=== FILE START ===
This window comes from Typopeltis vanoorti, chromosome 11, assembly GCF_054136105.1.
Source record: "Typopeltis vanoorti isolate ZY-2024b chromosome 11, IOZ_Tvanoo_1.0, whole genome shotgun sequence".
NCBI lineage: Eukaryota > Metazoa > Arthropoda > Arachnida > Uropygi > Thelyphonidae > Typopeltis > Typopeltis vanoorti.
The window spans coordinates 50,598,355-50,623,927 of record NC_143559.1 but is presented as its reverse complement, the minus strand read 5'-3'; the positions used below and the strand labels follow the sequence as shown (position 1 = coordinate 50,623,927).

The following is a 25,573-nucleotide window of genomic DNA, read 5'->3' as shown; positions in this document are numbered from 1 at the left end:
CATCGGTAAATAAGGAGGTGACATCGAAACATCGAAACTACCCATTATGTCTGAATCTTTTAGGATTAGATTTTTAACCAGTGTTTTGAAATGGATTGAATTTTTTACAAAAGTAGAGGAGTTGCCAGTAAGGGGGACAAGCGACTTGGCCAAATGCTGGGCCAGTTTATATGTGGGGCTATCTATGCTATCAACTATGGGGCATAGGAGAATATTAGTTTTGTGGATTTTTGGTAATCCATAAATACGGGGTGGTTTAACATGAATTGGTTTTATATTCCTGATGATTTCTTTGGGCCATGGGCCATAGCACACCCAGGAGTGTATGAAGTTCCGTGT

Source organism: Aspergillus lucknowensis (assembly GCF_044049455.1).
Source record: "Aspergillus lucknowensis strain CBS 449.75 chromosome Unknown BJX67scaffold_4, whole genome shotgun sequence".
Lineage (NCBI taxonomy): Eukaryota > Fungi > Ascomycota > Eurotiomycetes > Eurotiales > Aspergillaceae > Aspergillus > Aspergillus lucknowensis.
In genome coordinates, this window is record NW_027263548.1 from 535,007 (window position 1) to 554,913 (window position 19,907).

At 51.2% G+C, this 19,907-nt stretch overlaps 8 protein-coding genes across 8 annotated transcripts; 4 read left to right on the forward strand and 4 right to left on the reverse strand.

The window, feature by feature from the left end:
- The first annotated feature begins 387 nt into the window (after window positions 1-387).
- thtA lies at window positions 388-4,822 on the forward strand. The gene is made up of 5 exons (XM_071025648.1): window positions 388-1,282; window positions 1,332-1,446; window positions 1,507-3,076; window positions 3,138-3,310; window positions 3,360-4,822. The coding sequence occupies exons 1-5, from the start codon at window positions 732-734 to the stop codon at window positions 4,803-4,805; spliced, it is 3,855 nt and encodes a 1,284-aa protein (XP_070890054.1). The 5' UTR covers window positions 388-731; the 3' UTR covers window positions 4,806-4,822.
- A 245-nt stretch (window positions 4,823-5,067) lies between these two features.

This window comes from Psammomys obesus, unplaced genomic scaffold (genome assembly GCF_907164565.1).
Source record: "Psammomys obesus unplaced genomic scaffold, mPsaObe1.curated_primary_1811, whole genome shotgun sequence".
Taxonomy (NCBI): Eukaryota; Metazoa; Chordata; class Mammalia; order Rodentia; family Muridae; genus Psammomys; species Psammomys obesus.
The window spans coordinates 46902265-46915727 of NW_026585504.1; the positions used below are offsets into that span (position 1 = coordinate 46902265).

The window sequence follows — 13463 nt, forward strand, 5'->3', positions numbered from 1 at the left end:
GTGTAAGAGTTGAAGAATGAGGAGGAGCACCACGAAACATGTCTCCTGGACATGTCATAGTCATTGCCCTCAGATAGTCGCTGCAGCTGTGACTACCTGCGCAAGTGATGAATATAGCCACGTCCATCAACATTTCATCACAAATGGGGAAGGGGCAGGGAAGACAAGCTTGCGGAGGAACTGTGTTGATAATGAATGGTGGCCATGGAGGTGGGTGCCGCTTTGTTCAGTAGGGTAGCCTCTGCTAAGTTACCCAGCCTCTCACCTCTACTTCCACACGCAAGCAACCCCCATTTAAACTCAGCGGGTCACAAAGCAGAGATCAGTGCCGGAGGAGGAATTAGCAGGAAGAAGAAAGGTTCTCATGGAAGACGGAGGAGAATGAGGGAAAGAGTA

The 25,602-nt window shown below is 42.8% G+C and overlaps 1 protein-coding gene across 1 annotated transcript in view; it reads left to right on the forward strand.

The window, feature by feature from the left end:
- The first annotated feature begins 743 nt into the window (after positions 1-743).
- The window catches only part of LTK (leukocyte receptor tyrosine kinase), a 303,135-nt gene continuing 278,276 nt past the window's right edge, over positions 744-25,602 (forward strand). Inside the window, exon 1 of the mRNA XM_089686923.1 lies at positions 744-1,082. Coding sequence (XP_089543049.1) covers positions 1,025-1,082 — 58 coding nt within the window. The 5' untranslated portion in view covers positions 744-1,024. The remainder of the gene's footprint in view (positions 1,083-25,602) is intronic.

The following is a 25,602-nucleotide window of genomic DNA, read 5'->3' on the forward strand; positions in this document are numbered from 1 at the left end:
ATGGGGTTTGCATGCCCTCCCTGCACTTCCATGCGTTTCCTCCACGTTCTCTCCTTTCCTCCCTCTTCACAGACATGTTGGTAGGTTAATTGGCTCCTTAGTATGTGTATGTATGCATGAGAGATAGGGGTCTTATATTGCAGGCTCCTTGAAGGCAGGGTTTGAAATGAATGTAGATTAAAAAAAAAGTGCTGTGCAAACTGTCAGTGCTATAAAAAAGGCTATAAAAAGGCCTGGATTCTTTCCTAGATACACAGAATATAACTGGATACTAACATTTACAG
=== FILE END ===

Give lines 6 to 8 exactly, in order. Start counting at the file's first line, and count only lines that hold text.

CATCGGTAAATAAGGAGGTGACATCGAAACATCGAAACTACCCATTATGTCTGAATCTTTTAGGATTAGATTTTTAACCAGTGTTTTGAAATGGATTGAATTTTTTACAAAAGTAGAGGAGTTGCCAGTAAGGGGGACAAGCGACTTGGCCAAATGCTGGGCCAGTTTATATGTGGGGCTATCTATGCTATCAACTATGGGGCATAGGAGAATATTAGTTTTGTGGATTTTTGGTAATCCATAAATACGGGGTGGTTTAACATGAATTGGTTTTATATTCCTGATGATTTCTTTGGGCCATGGGCCATAGCACACCCAGGAGTGTATGAAGTTCCGTGT

Source organism: Aspergillus lucknowensis (assembly GCF_044049455.1).
Source record: "Aspergillus lucknowensis strain CBS 449.75 chromosome Unknown BJX67scaffold_4, whole genome shotgun sequence".